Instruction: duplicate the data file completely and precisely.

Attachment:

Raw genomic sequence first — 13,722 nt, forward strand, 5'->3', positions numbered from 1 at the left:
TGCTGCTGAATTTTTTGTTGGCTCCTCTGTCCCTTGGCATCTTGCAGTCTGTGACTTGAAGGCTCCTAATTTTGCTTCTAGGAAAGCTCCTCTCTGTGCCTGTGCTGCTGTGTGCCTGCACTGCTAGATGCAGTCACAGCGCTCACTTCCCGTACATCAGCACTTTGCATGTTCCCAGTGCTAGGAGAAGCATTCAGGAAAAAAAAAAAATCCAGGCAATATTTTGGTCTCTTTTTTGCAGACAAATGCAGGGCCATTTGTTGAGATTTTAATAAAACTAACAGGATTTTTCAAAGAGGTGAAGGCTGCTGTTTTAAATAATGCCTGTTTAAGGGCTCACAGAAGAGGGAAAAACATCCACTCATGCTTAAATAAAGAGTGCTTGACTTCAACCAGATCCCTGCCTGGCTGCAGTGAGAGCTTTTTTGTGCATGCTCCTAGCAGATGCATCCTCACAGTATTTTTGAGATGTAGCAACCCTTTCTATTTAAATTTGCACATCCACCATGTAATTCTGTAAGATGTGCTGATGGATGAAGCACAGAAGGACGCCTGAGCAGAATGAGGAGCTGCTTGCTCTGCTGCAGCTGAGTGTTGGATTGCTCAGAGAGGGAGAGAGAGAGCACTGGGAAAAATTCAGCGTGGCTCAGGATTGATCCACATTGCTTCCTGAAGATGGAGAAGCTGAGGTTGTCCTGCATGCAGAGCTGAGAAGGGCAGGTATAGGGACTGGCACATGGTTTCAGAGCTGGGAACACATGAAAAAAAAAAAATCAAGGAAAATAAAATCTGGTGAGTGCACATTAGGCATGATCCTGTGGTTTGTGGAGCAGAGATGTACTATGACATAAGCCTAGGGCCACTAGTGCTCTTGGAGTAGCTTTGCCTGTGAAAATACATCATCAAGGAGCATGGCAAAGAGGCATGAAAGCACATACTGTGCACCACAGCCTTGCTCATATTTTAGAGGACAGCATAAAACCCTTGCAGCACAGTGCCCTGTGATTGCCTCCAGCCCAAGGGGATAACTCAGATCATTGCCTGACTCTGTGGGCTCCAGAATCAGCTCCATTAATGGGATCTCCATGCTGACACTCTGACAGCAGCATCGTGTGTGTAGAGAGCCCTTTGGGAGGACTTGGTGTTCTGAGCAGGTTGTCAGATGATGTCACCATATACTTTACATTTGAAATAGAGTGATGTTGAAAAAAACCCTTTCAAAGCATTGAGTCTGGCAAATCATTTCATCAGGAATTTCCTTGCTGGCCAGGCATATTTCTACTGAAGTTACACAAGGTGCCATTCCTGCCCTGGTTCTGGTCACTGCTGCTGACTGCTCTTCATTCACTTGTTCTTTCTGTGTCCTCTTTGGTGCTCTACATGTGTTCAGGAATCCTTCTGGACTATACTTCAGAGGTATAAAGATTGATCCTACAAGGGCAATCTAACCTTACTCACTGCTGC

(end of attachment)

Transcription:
Raw genomic sequence first — 13,722 nt, forward strand, 5'->3', positions numbered from 1 at the left:
TGCTGCTGAATTTTTTGTTGGCTCCTCTGTCCCTTGGCATCTTGCAGTCTGTGACTTGAAGGCTCCTAATTTTGCTTCTAGGAAAGCTCCTCTCTGTGCCTGTGCTGCTGTGTGCCTGCACTGCTAGATGCAGTCACAGCGCTCACTTCCCGTACATCAGCACTTTGCATGTTCCCAGTGCTAGGAGAAGCATTCAGGAAAAAAAAAAAATCCAGGCAATATTTTGGTCTCTTTTTTGCAGACAAATGCAGGGCCATTTGTTGAGATTTTAATAAAACTAACAGGATTTTTCAAAGAGGTGAAGGCTGCTGTTTTAAATAATGCCTGTTTAAGGGCTCACAGAAGAGGGAAAAACATCCACTCATGCTTAAATAAAGAGTGCTTGACTTCAACCAGATCCCTGCCTGGCTGCAGTGAGAGCTTTTTTGTGCATGCTCCTAGCAGATGCATCCTCACAGTATTTTTGAGATGTAGCAACCCTTTCTATTTAAATTTGCACATCCACCATGTAATTCTGTAAGATGTGCTGATGGATGAAGCACAGAAGGACGCCTGAGCAGAATGAGGAGCTGCTTGCTCTGCTGCAGCTGAGTGTTGGATTGCTCAGAGAGGGAGAGAGAGAGCACTGGGAAAAATTCAGCGTGGCTCAGGATTGATCCACATTGCTTCCTGAAGATGGAGAAGCTGAGGTTGTCCTGCATGCAGAGCTGAGAAGGGCAGGTATAGGGACTGGCACATGGTTTCAGAGCTGGGAACACATGAAAAAAAAAAAATCAAGGAAAATAAAATCTGGTGAGTGCACATTAGGCATGATCCTGTGGTTTGTGGAGCAGAGATGTACTATGACATAAGCCTAGGGCCACTAGTGCTCTTGGAGTAGCTTTGCCTGTGAAAATACATCATCAAGGAGCATGGCAAAGAGGCATGAAAGCACATACTGTGCACCACAGCCTTGCTCATATTTTAGAGGACAGCATAAAACCCTTGCAGCACAGTGCCCTGTGATTGCCTCCAGCCCAAGGGGATAACTCAGATCATTGCCTGACTCTGTGGGCTCCAGAATCAGCTCCATTAATGGGATCTCCATGCTGACACTCTGACAGCAGCATCGTGTGTGTAGAGAGCCCTTTGGGAGGACTTGGTGTTCTGAGCAGGTTGTCAGATGATGTCACCATATACTTTACATTTGAAATAGAGTGATGTTGAAAAAAACCCTTTCAAAGCATTGAGTCTGGCAAATCATTTCATCAGGAATTTCCTTGCTGGCCAGGCATATTTCTACTGAAGTTACACAAGGTGCCATTCCTGCCCTGGTTCTGGTCACTGCTGCTGACTGCTCTTCATTCACTTGTTCTTTCTGTGTCCTCTTTGGTGCTCTACATGTGTTCAGGAATCCTTCTGGACTATACTTCAGAGGTATAAAGATTGATCCTACAAGGGCAATCTAACCTTACTCACTGCTGC